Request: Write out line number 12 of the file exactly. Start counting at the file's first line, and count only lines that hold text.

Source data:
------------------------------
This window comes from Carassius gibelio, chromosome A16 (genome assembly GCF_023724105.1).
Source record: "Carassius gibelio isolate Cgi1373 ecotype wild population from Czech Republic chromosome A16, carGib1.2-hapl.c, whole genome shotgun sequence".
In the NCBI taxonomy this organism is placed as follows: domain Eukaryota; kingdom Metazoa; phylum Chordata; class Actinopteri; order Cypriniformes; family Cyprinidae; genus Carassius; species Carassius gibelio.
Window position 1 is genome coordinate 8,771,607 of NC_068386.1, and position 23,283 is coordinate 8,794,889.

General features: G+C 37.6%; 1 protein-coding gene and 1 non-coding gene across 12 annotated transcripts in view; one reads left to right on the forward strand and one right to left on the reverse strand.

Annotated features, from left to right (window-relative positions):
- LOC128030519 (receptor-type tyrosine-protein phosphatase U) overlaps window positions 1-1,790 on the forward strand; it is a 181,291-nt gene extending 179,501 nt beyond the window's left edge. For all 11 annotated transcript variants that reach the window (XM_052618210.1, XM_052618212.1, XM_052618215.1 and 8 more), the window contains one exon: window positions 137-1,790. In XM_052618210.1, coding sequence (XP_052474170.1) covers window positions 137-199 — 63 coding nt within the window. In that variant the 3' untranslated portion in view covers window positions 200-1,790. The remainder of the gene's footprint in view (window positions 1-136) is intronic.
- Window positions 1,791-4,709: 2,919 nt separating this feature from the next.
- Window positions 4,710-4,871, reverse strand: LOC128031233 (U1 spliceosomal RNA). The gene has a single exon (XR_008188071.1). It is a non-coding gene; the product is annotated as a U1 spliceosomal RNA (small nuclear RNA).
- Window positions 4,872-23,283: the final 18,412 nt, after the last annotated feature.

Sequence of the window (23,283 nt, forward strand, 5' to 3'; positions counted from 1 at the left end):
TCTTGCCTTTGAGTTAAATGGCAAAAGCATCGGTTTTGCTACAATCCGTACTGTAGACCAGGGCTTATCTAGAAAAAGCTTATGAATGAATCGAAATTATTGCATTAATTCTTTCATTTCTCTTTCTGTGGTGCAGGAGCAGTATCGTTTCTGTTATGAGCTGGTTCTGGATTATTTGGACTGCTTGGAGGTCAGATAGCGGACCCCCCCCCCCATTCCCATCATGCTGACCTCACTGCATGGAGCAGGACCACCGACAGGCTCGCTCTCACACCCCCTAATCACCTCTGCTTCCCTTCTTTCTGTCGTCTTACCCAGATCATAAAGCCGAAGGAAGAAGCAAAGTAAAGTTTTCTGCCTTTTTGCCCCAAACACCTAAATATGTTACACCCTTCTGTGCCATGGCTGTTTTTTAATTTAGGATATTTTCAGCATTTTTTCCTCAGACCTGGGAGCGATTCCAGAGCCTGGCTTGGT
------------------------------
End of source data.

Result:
TCTTGCCTTTGAGTTAAATGGCAAAAGCATCGGTTTTGCTACAATCCGTACTGTAGACCAGGGCTTATCTAGAAAAAGCTTATGAATGAATCGAAATTATTGCATTAATTCTTTCATTTCTCTTTCTGTGGTGCAGGAGCAGTATCGTTTCTGTTATGAGCTGGTTCTGGATTATTTGGACTGCTTGGAGGTCAGATAGCGGACCCCCCCCCCCATTCCCATCATGCTGACCTCACTGCATGGAGCAGGACCACCGACAGGCTCGCTCTCACACCCCCTAATCACCTCTGCTTCCCTTCTTTCTGTCGTCTTACCCAGATCATAAAGCCGAAGGAAGAAGCAAAGTAAAGTTTTCTGCCTTTTTGCCCCAAACACCTAAATATGTTACACCCTTCTGTGCCATGGCTGTTTTTTAATTTAGGATATTTTCAGCATTTTTTCCTCAGACCTGGGAGCGATTCCAGAGCCTGGCTTGGT